The RMPs showed superparamagnetic behavior with a high saturation magnetization of 26.1 emu g−1 (Figure S6 in the Supporting Information). As a result, the RMPs enable the liquid marbles to be remotely manipulated by an external magnetic field. As illustrated in Figure 3d (Video S1 in the Supporting Information), a liquid marble was first placed on the water surface (pH 6.5), and then a macroscopic magnet was used as an external manipulator to remotely move the liquid marble around on the water surface. The liquid marble not only moved quickly (with a speed of ∼3 cm s−1) under the external manipulator, but also was able to change its direction of movement in response to the motion of the magnet.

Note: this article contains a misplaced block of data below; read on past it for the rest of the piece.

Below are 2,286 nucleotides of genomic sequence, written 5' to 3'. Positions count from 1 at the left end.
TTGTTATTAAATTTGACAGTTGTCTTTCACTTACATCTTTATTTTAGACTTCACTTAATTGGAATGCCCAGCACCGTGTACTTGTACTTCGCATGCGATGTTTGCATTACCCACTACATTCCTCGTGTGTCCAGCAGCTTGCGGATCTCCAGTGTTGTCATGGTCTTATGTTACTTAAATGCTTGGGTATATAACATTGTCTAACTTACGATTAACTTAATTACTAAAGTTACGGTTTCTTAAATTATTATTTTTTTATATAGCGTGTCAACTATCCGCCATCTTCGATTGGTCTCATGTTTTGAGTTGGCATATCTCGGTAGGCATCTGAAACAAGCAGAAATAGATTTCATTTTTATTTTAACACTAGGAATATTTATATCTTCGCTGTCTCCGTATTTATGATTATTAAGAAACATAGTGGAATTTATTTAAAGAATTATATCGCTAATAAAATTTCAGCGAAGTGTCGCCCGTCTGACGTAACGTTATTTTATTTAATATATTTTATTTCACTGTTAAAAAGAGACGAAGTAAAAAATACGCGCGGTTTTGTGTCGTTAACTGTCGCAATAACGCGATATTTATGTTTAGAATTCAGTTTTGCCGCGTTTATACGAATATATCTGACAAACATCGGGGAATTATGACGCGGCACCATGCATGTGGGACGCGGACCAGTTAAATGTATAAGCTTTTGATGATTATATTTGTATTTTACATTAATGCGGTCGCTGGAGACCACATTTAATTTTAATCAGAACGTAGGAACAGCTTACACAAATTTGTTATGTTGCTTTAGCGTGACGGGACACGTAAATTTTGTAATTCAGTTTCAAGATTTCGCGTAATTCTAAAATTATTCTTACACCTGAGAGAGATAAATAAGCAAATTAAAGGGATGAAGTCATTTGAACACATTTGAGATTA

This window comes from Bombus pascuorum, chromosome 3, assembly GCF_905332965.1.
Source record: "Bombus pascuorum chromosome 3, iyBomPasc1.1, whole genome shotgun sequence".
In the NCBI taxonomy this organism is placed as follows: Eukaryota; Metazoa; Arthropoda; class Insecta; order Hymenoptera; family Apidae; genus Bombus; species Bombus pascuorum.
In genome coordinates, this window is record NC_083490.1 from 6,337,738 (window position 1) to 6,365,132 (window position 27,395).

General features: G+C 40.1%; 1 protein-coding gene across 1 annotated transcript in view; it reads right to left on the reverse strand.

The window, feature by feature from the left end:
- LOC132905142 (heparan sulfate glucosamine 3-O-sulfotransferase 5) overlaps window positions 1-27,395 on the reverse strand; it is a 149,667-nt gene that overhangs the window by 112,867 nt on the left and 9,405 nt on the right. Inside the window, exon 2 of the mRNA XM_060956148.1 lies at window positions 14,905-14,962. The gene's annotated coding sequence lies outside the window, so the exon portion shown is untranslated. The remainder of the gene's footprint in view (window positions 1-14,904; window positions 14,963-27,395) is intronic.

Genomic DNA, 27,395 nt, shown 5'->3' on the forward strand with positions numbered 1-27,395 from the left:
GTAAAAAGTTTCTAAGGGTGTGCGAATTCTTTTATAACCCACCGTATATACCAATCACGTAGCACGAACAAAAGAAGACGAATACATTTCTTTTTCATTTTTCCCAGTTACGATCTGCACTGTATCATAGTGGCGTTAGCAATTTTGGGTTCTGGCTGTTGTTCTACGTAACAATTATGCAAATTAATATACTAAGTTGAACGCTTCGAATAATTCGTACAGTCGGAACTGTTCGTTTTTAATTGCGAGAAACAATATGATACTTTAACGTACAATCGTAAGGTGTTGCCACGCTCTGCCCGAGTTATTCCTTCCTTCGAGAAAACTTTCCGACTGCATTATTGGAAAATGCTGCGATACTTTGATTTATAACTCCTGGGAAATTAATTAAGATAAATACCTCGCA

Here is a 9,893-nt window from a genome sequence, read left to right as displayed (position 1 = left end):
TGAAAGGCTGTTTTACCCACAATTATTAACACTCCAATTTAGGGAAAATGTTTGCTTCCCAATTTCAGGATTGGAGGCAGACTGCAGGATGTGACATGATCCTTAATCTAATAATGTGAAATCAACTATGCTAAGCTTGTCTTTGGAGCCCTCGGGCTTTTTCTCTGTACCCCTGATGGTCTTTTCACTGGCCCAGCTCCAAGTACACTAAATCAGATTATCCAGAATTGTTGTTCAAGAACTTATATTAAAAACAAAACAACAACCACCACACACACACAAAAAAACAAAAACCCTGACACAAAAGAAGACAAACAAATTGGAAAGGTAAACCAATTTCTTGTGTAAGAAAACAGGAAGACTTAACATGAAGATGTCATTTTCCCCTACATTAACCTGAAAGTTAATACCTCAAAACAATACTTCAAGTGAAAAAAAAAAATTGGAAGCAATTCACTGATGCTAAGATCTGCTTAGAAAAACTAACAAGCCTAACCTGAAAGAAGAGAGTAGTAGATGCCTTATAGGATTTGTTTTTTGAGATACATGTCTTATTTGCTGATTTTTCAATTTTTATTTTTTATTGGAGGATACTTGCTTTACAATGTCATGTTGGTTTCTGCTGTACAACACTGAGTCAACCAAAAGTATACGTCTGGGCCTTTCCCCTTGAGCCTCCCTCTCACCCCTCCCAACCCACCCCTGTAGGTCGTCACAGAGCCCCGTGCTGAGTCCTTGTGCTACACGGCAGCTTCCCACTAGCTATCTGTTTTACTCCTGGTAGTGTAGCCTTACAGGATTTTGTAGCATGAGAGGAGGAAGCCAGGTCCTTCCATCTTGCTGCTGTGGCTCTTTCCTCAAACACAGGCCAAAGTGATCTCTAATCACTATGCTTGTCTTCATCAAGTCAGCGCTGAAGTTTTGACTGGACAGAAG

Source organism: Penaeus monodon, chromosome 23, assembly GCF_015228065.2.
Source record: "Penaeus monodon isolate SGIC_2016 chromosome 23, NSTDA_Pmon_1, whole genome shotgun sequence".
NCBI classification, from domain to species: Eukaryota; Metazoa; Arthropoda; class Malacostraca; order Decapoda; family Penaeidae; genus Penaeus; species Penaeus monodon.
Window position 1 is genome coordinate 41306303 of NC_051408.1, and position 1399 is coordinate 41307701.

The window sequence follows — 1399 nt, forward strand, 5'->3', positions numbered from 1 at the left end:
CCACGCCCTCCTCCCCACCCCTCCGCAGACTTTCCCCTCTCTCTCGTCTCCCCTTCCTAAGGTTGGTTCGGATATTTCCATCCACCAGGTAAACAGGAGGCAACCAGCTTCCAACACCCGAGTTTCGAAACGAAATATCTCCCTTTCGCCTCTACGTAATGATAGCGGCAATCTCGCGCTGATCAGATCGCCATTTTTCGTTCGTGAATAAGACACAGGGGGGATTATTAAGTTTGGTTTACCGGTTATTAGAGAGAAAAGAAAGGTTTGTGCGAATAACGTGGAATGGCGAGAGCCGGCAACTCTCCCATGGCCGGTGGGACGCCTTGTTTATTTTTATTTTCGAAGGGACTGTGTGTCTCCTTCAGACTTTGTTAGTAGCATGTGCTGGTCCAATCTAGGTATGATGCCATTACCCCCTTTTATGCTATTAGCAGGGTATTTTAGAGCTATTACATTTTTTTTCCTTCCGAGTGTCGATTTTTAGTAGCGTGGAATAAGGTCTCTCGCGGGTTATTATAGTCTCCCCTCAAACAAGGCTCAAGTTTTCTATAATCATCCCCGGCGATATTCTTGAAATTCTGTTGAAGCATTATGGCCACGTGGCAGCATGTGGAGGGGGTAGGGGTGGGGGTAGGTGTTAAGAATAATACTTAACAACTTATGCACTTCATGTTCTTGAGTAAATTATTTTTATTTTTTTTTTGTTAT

The as-prepared liquid marbles with the encapsulated water droplet (pH 6.5) remained stable for several hours on the surface of bulk water with pH 6.5. The presence of the RMPs at the water/air interface of the liquid marbles prevents the diffusion of water between the interior of the marbles and the bulk water. However, when concentrated HCl was slowly added to the bulk water, the liquid marble ruptured immediately, with the final pH of the aqueous media being ∼1.8 (Figure 3e and Video S2 in the Supporting Information). As discussed above, when the pH of the bulk water decreases below a critical value, the P2VP chains on the RMPs that are in contact with the bulk water are protonated, which increases the hydrophilicity of the RMPs and leads to the partial dispersion of the RMPs, resulting in a violent rupture of the marbles. Furthermore, a series of bulk water samples with various pH values was used to test the stability of the liquid marbles placed on the surface of these water samples and the lifetime of the liquid marbles (with pH 6.5 for the encapsulated water droplets) was recorded. For acidic bulk water (≤ pH 2.0), the lifetime of the liquid marbles was less than 10 s, and the liquid marbles quickly ruptured upon contact with the water. With an increase of the pH of the bulk water, the lifetime of the liquid marbles increased dramatically. For water with pH 3.0, the liquid marble remained stable for about 1.5 h. As the pH of the bulk water increased above 4.0 (specifically 4.0, 6.5, and 8.0), the liquid marbles remained stable for more than 12 h (at a relative humidity of ∼90%) without breakage or significant size shrinkage, which can be attributed to the reduced evaporation of the encapsulated water. These results demonstrate the pH-responsive property of the RMP-based liquid marbles, which could be potentially useful for on-demand release of materials encapsulated inside the liquid marbles.